Environment

Potomac and Local Water Resources

The region’s huge investments in improving wastewater treatment have yielded significant progress, such as improved water quality in the Potomac River. For example, dramatic decreases in the amount of nitrogen and phosphorus discharged by wastewater treatment plants (WWTPs) have led to a decline in harmful algal blooms in the upper Potomac estuary and a rebound in plants and animals that live in this portion of the river, such as submerged aquatic vegetation and American shad.

To assess how effectively investments in wastewater treatment and stormwater management infrastructure are working, COG analyzes water quality in the Potomac River in support of the region’s local governments and water utilities that operate WWTPs and manage stormwater programs. COG support includes coordinating with state and local governments, universities, and scientists from around the region to monitor and provide up-to-date information that is relevant to the Potomac River. All of this technical work is regularly presented to the Water Resources Technical Committee (WRTC), and some of the associated analysis is outlined below.

Regional Potomac Water Quality Factsheets

COG prepared a Potomac Water Quality Factsheet entitled Potomac Water Quality in the Washington Region noting the many significant improvements in overall water quality and some living resources - due primarily to the significant investments by at the region’s WWTPs,as well as ongoing challenges due to continued growth in the region, and the need to address increased stormwater issues. 

gunston_cove

Gunston Cove, Fairfax Virginia

Potomac River Monitoring at Chain Bridge – Data Analysis

In 1983, COG established an automated fall line monitor at the Chain Bridge on the Potomac River.  The Chain Bridge monitoring station is operated by Virginia Tech’s Occoquan Watershed Monitoring Laboratory (OWML) with funding from COG’s members.

Due to the number of streams discharging into the Bay watershed, and the changing composition of runoff due to storm events, it is challenging to monitor an individual river’s nutrient and sediment contributions to the Bay. However, with careful selection of sampling locations and times, it is possible to characterize pollutant inputs from a segment of the Potomac over a range of conditions.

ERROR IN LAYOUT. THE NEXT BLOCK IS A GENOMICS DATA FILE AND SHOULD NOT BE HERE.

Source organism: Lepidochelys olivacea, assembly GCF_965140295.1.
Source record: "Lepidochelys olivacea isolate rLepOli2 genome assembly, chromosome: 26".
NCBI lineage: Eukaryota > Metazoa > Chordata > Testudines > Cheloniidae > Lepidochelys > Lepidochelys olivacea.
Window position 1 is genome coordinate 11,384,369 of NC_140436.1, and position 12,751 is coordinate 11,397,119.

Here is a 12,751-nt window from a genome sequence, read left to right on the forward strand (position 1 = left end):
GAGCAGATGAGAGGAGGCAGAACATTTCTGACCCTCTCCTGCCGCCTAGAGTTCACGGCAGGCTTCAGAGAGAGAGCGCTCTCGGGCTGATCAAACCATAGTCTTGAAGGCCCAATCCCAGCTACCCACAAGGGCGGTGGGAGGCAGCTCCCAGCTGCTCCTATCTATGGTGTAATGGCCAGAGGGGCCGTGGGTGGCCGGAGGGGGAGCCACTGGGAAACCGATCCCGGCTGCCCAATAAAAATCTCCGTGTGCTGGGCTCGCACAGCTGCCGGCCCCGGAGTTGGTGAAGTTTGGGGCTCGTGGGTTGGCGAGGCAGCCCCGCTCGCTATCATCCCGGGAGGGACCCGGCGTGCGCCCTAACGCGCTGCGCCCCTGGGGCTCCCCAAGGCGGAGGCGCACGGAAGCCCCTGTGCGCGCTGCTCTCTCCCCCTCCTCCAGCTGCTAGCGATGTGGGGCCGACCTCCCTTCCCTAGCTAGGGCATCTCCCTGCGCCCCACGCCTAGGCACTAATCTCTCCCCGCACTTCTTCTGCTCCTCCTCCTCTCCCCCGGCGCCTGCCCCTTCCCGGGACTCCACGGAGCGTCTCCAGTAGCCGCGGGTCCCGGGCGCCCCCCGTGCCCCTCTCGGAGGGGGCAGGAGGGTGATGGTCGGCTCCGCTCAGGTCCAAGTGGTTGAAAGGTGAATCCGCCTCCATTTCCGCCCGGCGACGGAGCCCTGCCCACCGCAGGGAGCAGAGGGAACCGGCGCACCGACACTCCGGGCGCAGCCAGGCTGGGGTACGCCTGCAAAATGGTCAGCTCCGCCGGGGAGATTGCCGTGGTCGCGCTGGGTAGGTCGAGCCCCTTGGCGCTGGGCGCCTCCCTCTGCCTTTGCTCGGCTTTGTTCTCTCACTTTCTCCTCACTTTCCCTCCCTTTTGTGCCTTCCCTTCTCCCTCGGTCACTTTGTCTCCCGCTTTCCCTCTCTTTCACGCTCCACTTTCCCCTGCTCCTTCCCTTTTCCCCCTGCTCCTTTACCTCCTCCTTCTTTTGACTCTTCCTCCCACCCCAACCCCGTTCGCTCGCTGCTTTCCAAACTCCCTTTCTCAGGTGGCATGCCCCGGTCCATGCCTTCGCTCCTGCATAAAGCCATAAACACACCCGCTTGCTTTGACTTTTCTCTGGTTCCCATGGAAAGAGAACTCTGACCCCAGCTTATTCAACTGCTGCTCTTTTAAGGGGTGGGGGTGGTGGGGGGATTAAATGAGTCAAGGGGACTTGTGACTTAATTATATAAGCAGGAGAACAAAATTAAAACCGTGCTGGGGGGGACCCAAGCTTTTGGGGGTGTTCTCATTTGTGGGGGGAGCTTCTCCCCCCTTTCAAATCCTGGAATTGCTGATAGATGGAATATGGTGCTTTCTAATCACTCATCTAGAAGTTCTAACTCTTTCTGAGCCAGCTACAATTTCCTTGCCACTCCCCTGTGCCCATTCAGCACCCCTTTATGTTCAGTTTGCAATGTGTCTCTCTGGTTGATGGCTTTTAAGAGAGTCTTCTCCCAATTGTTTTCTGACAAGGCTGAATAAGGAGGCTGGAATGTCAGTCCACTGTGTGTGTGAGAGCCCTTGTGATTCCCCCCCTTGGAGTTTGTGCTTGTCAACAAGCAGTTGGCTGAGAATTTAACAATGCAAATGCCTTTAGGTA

The Chain Bridge station is part of an extensive network of monitoring stations throughout the Chesapeake Bay. The network of rivers being monitored were selected to encompass runoff from as much of the Bay watershed as possible, covering a range of different runoff sources to the Bay and its tributaries.  Since the fall line designates the transition from the Potomac River’s free flowing to its tidally influenced section, monitoring at the Chain Bridge location allows estimation of the quality and quantity of upstream nutrient and sediment loads to the Potomac estuary and the Chesapeake Bay.

The Chain Bridge station is also part of a historical data set. Since data collection began in 1983, there have been nearly 32 years of water quality data collected for the fall line of the Potomac River. Because long-term water quality trends can only be established when taken in the context of decades and the broader watershed, these sorts of databases are important for analysis.

For additional information about OWML visit: www.owml.vt.edu/ 

Potomac Water Quality Monitoring Programs

COG’s partners in gathering and analyzing water quality data for the Potomac, as well as local water quality monitoring efforts includes:

Maryland Department of Natural Resources
Virginia Department of Environmental Quality
District Department of Environment
Occoquan Watershed Monitoring Laboratory
George Mason University
University of Maryland Center for Environmental Science